In this update, I want to give everyone some background on the criteria for granting or denying a special permit.
Fair Housing rules
Since these are the rules City Council must abide by for both small home renovations (particularly until the Zoning Code is revised) and for large projects, they are clearly vital to understanding how we in City Council go about our business.
Both special permits and zoning changes require a 2/3 vote to pass, or 16 votes in our council. But there are important distinctions.
According to our Law Department:
“…while City Councilors serve broadly in a legislative/political role, when acting as the special permit granting authority the City Council is acting in a judicial role and is conducting what is commonly referred to as a “quasi-judicial process.” City Councilors are not acting on behalf of their constituents when voting on special permits.” (Emphasis mine).
This tension councilors face is probably why Newton is one of the few communities in which a political body makes special permit decisions (it's in the charter). Most Massachusetts cities and towns use an appointed body.
Best practices are here.
In short— Of course I want to hear from you, and any light you can shed on an upcoming permit is tremendously useful. But, it is best to do so in a public hearing, or via an email to the whole council (citycouncil-AT-newtonma.gov). Also, I won’t be able to tell you “how I am going to vote,” because I can’t. In this role, City Councilors should weigh all the evidence first—and until right before the final vote, we don’t have all the evidence.
The special permit criteria are outlined in Newton’s zoning ordinance. A project should, in Council’s judgement:
Fair Housing rules
Additional guidance is provided by Fair Housing laws, which requires that opportunities for housing and employment are not just equal, but that governments proactively work to reverse discrimination based on:
In a city-sponsored training for decision makers in Newton last month, we learned that these laws apply to both decisions that clearly intend to discriminate as well as those that have a discriminatory effect. Among the case studies of illegal decisions were:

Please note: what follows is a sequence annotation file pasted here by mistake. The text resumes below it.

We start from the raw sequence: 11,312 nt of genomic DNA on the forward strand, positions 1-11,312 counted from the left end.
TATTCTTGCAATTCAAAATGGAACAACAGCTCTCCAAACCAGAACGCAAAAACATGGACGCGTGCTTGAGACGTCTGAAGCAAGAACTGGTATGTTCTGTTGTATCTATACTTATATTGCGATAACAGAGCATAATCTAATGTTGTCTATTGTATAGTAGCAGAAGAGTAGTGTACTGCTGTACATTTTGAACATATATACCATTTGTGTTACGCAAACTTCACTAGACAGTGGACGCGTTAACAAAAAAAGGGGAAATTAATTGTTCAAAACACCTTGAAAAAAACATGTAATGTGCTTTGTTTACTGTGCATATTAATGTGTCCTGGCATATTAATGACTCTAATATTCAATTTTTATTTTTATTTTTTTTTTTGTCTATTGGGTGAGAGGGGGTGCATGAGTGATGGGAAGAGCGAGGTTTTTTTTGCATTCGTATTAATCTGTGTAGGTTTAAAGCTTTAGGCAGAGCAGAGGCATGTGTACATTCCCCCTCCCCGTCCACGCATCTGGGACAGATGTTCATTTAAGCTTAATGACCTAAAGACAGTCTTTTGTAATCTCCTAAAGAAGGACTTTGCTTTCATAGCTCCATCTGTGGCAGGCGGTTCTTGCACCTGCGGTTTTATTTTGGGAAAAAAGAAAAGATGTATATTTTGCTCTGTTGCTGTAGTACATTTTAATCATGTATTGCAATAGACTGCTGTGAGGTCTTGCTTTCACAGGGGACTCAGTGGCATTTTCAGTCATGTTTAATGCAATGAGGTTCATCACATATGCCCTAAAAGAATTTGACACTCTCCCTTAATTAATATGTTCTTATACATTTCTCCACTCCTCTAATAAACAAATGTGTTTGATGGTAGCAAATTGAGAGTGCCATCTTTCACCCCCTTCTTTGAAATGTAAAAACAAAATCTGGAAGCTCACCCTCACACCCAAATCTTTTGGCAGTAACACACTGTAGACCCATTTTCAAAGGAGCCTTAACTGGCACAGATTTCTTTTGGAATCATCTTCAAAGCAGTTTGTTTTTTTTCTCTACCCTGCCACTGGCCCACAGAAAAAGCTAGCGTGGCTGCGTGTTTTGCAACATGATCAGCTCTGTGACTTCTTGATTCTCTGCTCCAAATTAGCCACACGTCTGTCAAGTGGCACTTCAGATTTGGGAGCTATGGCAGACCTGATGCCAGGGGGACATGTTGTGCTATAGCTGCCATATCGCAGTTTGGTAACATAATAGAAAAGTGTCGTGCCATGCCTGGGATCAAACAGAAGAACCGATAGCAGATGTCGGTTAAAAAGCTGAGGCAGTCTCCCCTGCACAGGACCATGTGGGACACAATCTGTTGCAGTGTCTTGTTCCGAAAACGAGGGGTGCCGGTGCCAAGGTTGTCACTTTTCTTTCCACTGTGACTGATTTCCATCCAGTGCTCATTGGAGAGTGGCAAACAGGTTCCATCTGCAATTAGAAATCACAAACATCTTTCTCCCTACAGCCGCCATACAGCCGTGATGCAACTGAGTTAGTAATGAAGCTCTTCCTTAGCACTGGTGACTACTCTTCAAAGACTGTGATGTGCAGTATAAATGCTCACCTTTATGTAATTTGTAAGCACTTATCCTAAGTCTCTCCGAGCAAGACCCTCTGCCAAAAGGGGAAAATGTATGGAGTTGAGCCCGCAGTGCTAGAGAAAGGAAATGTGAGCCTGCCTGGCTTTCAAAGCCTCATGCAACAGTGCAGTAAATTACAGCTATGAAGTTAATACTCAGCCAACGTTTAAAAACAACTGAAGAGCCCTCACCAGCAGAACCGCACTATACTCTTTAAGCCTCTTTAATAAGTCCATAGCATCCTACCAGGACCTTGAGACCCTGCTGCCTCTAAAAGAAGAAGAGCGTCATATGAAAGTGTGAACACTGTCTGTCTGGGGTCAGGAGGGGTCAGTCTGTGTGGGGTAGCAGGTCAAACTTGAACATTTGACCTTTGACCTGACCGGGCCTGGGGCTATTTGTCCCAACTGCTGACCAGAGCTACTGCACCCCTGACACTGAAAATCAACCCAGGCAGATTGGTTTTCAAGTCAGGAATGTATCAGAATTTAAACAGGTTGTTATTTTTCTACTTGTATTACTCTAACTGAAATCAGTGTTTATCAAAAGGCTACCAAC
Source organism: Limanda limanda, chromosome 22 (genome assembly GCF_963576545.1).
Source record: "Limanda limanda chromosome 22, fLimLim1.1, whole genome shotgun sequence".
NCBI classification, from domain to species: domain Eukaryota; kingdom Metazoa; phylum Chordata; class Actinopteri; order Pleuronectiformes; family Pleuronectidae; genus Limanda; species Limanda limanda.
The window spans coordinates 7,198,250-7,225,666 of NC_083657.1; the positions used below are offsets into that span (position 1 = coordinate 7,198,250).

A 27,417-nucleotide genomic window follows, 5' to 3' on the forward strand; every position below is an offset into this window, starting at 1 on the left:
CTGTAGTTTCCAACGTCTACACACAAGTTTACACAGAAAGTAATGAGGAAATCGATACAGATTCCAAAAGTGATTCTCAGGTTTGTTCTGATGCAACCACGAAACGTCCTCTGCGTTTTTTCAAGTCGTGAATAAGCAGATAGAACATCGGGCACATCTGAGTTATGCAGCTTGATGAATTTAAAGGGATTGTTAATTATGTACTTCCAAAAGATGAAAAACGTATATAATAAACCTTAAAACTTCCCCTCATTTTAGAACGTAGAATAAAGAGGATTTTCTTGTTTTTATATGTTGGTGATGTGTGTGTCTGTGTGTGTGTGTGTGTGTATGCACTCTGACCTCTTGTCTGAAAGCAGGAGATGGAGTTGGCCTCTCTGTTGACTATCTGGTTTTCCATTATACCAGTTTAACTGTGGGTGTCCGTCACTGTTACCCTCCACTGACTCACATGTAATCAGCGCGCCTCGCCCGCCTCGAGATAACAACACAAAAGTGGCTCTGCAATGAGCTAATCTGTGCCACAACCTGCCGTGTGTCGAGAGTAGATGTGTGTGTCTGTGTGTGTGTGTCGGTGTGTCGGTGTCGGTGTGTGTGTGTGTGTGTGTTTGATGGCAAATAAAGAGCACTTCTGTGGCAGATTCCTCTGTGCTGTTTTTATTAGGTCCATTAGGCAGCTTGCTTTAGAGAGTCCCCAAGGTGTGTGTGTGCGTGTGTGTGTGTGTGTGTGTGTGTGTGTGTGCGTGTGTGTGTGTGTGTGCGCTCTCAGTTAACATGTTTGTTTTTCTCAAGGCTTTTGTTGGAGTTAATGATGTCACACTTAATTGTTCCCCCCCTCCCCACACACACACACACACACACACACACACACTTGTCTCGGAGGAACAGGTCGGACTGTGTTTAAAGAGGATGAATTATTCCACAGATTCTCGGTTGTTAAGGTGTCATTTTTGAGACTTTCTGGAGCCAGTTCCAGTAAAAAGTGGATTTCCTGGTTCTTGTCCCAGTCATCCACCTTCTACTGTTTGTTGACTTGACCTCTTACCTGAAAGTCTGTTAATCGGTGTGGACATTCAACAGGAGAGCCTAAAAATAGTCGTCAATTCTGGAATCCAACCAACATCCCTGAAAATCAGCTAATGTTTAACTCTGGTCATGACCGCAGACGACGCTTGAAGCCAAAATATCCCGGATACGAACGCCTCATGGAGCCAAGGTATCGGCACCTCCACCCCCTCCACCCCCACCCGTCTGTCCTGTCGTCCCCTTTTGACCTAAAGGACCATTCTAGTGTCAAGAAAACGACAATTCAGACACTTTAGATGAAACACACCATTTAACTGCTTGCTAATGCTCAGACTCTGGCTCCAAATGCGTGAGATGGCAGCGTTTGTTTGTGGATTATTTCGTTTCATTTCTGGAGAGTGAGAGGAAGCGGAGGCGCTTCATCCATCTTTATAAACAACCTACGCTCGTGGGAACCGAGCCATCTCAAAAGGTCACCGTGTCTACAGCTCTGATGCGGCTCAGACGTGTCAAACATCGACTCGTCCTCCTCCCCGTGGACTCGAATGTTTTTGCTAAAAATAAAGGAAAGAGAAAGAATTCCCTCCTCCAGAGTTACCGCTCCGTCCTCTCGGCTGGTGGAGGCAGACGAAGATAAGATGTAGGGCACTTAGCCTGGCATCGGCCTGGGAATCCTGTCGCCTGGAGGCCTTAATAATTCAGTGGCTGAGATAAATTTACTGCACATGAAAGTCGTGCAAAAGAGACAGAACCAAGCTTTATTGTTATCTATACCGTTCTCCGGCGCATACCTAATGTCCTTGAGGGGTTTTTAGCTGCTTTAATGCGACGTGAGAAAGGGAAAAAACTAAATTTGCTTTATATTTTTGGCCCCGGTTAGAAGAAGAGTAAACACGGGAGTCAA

Related to Fair Housing, some historical background:
Our zoning code harkens back to the dark days of the 20th century when single-family zoning was intentionally used to segregate minorities (mostly African-Americans, but also "undesirable" immigrants like Italians, Jews, Irish...) from "white" people. Multi-family homes in the urban core were “red-lined” by banks (they would not lend to these areas) and left to minorities. Suburbs, even in the 1950s, were usually too expensive and often actively prohibited minority ownership. (Interesting: Nonantum and Upper Falls were red-lined in the 1930s)
Newton currently only allows multi-family housing (3-or-more-units) by special permit. Some argue that this is exclusionary, and is compounded by having our special permits (for all multi-family housing) made by a political body. What do you think?
I take special permit decisions seriously: I listen carefully and read everything I can that’s related to them. One looming challenge for the city is managing traffic that may be generated by a project. Councilors and the Planning Department have been discussing several tools—including measurement and enforcement—that may help the city to mitigate traffic. One of these tools is parking. I have covered this in earlier emails, see here.
I will be running for re-election this term. The city has made progress in making it safer to walk and bike; we have gotten the attention of the MBTA on issues such as station accessibility and service frequency; we have started to plan for a greener, more vibrant, more welcoming city.
But there is still much to do, including Zoning Redesign for the whole city, and implementing climate action plans. I’m willing to do that hard work. Ours will likely be a contested race. I am hoping for your support!
Launch Party—is Thursday, May 23 at 6:30pm. Pia Bertelli has kindly opened her home at 31 Locke Road, Waban. There will be great company, which I hope includes YOU! If you can’t make Thursday, there will be more events listed on my website and Facebook page.
I will also be holding regular office hours at the Newton Innovation Center, 124 Vernon St., Newton Corner, from 3-5 pm Saturday, May 25th. And, you get more: Councilors Alison Leary and Maria Greenberg, both of Ward 1, will also be there.
Hoping spring arrives soon!
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Copyright © 2019 Newton City Councilor Andreae Downs, All rights reserved.